Lipopolysaccharide (LPS), the principal cell-wall component of gram-negative bacteria, is responsible for alterations in the central and peripheral tissues associated with gram-negative infections. However, the mechanism by which peripheral LPS cause central effects is not fully known. This study showed that peripheral LPS sequentially increased IL-1β and iNOS mRNA levels, NO2 level, and CRF mRNA level in the hypothalamic PVN, and corticosterone concentration in blood. Brain-endothelium, but not hypothalamic PVN samples, from LPS injected rats contained ions for LPS lipids, bound BODIPY-LPS (bLPS), and expressed TLR-4, TLP-2 and CD14 mRNAs. This suggests that (1) LPS does not cross the blood-brain barrier, and (2) brain-endothelial cells contain LPS binding sites, TLR-4, TLR-2 and CD14. Systemic LPS injection increased [14C]sucrose uptake, but did not affect [14C]dextran uptake into the brain. Thus, when injected systemically, LPS binds to its receptor and enter the endothelial cells where it increase BBB permeation in a mass-selective manner and triggers a series of signaling events leading to the development of inflammatory response in the brain.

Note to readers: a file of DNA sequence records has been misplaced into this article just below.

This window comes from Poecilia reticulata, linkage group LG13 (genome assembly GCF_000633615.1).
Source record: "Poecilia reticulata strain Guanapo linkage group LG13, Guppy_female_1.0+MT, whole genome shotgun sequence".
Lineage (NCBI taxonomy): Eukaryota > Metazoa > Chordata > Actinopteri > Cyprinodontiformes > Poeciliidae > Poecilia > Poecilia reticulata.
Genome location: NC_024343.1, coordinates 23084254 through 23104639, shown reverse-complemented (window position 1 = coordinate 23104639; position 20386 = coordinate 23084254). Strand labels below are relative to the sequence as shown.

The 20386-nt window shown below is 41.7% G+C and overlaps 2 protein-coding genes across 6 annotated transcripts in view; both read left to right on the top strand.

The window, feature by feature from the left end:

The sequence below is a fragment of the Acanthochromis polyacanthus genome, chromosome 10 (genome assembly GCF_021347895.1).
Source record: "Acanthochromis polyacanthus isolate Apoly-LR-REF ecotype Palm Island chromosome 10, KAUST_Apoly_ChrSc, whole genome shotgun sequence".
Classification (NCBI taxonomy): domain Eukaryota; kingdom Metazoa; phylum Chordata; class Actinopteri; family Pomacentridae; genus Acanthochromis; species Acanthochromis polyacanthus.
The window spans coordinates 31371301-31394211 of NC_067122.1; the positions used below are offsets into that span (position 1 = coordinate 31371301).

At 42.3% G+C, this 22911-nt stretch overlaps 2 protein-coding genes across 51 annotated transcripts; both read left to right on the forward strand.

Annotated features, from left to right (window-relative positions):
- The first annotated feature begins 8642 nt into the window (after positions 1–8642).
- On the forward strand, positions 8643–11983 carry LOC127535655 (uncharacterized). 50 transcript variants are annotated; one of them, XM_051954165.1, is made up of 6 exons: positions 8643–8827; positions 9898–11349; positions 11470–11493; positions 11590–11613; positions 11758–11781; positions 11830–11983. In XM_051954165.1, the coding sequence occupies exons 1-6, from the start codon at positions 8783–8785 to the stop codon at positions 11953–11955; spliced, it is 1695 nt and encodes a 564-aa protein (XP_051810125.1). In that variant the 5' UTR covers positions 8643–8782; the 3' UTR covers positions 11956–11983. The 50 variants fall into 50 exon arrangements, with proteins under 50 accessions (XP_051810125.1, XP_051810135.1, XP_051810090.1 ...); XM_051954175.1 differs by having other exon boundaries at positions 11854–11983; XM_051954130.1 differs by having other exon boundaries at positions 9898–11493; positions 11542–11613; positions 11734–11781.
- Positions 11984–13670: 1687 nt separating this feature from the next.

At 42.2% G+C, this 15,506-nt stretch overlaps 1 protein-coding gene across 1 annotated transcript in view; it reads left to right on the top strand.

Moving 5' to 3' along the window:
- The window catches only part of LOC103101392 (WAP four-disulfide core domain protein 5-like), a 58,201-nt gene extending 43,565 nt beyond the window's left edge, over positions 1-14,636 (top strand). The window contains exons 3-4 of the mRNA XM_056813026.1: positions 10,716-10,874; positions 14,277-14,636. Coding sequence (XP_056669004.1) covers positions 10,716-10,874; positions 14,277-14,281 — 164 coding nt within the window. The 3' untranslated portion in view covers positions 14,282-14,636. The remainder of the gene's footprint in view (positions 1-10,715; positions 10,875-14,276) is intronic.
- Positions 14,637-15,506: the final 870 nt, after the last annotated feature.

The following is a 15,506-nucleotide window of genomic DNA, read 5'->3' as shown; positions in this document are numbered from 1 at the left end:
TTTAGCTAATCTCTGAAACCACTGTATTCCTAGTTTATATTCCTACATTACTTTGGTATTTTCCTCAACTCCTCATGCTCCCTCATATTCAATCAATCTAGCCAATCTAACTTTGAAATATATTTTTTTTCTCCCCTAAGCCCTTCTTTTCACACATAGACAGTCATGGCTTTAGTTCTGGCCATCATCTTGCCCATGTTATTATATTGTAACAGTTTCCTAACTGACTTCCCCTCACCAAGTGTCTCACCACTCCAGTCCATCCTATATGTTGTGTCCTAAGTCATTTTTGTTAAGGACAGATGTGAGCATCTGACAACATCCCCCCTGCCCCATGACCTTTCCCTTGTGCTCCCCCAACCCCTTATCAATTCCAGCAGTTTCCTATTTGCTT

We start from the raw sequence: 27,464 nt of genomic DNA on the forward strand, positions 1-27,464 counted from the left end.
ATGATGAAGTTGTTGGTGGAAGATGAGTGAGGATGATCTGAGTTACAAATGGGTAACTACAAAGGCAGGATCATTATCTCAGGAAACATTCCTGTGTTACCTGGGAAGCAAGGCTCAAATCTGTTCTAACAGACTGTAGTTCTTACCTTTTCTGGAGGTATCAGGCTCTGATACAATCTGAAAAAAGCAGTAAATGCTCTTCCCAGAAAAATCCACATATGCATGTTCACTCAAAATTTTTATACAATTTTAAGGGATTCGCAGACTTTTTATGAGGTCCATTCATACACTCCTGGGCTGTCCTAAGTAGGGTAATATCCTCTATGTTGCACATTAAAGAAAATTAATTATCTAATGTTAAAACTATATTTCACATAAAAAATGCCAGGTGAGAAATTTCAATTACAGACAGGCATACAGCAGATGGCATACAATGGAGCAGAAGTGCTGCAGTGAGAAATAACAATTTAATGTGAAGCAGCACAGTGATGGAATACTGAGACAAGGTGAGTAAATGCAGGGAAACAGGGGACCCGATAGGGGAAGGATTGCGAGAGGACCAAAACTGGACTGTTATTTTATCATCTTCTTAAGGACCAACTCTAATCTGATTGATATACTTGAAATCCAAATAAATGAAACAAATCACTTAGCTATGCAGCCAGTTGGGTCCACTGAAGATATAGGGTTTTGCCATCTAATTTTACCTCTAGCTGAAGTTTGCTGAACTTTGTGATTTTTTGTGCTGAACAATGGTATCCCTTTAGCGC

Bibliographical noteFunding Information:
This project was partially funded by grants from the Graduate School, College of Veterinary Medicine, and Center for Food Safety of the University of Minnesota.
Copyright 2008 Elsevier B.V., All rights reserved.
- GC receptor
- blood-brain barrier
- interleukin-1 beta
- lipopolysaccharide (LPS) binding protein